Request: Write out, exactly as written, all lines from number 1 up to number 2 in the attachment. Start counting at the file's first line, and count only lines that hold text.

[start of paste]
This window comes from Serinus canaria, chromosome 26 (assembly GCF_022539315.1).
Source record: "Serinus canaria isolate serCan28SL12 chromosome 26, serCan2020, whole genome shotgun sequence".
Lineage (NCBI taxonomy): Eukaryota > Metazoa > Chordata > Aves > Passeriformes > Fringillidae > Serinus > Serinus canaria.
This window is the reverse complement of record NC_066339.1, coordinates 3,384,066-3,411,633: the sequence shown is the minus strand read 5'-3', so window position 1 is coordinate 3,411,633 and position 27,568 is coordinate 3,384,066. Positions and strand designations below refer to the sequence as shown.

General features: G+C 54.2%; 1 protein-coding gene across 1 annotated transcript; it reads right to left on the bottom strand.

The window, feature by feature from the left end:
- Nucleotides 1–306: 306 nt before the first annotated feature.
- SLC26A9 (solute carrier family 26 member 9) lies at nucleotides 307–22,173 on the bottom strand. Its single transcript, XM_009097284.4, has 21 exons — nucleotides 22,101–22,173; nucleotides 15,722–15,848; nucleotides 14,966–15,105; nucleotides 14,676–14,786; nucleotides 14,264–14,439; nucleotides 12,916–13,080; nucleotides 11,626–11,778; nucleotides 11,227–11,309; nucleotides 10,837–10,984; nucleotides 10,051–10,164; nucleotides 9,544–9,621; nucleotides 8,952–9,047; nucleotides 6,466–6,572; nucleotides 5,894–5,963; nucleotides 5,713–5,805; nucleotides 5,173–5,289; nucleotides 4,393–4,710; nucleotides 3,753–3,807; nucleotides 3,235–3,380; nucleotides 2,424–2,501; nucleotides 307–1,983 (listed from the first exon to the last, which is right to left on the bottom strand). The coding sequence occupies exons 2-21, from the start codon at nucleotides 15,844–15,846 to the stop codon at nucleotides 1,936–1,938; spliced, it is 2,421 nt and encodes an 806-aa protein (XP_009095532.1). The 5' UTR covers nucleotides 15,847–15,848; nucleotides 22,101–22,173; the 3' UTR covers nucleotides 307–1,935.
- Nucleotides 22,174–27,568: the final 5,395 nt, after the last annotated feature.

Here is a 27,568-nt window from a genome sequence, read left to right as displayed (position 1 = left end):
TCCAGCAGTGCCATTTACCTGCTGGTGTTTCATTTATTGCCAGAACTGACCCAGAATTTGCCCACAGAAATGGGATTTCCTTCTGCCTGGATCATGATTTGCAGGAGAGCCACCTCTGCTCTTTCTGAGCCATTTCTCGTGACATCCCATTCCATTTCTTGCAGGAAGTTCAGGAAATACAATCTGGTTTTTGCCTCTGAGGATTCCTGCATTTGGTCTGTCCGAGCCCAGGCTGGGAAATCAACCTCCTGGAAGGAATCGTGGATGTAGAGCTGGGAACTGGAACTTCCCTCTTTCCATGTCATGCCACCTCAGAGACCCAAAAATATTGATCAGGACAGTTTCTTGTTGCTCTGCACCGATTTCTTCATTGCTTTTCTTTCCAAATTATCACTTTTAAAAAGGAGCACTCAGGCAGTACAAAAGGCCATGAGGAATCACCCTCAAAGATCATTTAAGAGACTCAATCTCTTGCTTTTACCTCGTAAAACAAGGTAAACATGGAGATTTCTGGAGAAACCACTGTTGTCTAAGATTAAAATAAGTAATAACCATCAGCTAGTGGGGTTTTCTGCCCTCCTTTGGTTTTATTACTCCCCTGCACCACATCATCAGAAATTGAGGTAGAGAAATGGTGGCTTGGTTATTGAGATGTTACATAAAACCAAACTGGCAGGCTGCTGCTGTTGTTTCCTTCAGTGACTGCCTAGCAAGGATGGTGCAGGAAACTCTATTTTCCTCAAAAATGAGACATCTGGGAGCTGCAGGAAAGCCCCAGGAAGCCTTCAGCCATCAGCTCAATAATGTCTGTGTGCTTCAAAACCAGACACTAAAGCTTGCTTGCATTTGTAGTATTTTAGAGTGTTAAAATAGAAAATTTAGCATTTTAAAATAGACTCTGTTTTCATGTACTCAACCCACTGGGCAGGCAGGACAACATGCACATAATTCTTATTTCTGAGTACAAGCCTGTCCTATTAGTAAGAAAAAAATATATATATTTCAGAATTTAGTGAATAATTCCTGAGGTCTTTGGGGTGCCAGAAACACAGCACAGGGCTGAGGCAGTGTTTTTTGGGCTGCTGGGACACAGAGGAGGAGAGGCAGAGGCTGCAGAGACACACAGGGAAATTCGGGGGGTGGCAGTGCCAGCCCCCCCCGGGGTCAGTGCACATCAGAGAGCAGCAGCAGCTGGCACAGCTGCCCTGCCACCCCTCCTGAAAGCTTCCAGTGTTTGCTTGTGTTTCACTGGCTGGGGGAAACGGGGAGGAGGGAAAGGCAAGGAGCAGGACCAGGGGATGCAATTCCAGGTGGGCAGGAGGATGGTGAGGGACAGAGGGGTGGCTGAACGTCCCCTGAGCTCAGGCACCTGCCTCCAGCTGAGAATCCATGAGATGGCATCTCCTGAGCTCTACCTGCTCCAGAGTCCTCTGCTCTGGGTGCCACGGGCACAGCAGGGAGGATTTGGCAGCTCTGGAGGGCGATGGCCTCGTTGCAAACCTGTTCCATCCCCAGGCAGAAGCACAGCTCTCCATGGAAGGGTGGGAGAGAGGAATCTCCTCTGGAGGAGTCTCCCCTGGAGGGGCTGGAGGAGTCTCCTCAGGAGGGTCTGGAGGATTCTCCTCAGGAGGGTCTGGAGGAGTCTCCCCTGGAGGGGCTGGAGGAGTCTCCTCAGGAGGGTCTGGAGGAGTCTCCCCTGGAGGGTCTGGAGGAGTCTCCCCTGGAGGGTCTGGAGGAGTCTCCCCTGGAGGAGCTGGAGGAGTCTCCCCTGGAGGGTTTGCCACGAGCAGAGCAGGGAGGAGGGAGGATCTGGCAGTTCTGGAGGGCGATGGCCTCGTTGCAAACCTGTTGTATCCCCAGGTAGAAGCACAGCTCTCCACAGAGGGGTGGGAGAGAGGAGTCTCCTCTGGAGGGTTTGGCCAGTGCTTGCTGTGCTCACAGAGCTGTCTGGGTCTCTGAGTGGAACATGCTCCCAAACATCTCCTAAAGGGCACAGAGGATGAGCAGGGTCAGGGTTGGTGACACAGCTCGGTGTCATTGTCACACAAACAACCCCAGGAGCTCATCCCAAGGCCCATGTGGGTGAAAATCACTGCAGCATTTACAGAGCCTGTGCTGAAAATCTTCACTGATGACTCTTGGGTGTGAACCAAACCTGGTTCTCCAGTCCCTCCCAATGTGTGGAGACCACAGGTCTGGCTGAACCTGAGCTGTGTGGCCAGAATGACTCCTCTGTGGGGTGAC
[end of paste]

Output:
This window comes from Serinus canaria, chromosome 26 (assembly GCF_022539315.1).
Source record: "Serinus canaria isolate serCan28SL12 chromosome 26, serCan2020, whole genome shotgun sequence".